Assessing farm-level agricultural sustainability
Monitoring and evaluation are essential to assessing the success of CSA interventions and our progress on the three CSA objectives and sustainability more broadly. Many frameworks have been proposed for CSA monitoring and evaluation at national, project, community and household level. However, these frameworks tend to be complex and leave the choice of indicators and metrics entirely to the user, meaning project results are not comparable. Moreover, existing frameworks focus largely on indicators of productivity, which are easier to quantify than adaptation and mitigation and are often lacking when it comes to the social aspects of sustainability. An indicator framework, therefore, that is standardized (while also allowing some flexibility for adaptation to the local context of various interventions) can be a central building block in the harmonization of monitoring and evaluation frameworks for CSA.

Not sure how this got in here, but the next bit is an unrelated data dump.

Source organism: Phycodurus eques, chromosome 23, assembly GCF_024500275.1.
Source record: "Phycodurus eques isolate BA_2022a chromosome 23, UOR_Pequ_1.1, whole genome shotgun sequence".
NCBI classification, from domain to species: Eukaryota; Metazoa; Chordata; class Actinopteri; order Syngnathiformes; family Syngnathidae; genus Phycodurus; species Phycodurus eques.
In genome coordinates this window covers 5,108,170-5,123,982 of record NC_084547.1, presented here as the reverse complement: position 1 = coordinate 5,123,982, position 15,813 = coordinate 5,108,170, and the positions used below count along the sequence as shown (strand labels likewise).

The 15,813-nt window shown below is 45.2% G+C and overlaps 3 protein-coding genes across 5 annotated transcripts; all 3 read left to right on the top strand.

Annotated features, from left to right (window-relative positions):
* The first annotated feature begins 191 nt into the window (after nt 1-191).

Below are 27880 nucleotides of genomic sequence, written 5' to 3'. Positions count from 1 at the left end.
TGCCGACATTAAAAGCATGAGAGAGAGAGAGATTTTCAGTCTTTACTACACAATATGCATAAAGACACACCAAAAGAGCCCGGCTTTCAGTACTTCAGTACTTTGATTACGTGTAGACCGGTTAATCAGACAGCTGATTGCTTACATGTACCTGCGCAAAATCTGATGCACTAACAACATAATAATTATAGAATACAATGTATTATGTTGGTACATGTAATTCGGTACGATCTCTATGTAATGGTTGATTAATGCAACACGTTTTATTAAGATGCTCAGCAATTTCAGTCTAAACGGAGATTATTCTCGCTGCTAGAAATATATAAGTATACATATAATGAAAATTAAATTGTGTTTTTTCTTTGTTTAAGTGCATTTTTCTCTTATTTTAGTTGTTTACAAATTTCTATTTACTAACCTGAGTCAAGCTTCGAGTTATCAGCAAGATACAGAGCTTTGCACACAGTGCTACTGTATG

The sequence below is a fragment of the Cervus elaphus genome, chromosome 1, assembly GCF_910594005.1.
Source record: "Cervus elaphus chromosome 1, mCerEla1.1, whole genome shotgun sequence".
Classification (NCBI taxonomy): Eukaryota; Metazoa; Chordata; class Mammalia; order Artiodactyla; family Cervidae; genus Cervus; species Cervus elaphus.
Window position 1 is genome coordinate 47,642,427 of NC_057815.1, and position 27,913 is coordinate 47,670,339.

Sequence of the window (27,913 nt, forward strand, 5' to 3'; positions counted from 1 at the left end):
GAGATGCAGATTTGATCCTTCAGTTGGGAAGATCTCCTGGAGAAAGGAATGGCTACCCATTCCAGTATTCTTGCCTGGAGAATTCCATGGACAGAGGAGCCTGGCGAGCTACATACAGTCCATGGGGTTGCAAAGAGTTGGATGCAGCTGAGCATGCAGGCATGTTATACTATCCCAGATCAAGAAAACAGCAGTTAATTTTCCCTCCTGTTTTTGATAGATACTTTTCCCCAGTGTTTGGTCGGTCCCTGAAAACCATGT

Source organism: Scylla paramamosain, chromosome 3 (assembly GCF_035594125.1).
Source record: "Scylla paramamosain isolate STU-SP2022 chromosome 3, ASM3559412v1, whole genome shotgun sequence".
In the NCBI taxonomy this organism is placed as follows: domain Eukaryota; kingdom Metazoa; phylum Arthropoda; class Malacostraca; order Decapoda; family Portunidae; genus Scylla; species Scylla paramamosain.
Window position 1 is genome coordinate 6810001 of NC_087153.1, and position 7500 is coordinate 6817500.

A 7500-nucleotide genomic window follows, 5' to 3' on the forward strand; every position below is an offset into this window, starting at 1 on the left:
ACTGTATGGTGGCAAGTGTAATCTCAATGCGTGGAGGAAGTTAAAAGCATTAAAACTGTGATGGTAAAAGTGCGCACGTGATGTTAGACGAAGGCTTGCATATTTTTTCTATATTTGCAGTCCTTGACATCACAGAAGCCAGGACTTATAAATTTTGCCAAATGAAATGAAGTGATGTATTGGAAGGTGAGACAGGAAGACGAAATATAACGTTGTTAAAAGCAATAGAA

The CSA Farm Sustainability Assessment Framework we are developing at FAO puts forward a standardized set of core indicators to monitor progress on the three CSA objectives, as well as overall sustainability at farm level. The 56 indicators were developed by expanding on SDG 2.4.1 (the proportion of agricultural area under productive and sustainable agriculture) to capture the multidimensional nature of sustainability, particularly, its economic, environmental and social elements. They are determined using a simple farm survey that does not require specific measurements or devices other than a tablet and a freely accessible digital survey app (or paper survey). The indicators and survey questions target one main respondent (for example, the head of household or another household member, depending on project context and needs), who answers questions related to the household and farm holding as a whole. The survey is easy to conduct and, thus, serves as a standard building block for any CSA monitoring and evaluation framework. A major advantage of such a standardized approach is the comparability of results between projects, communities and countries, as well as over time.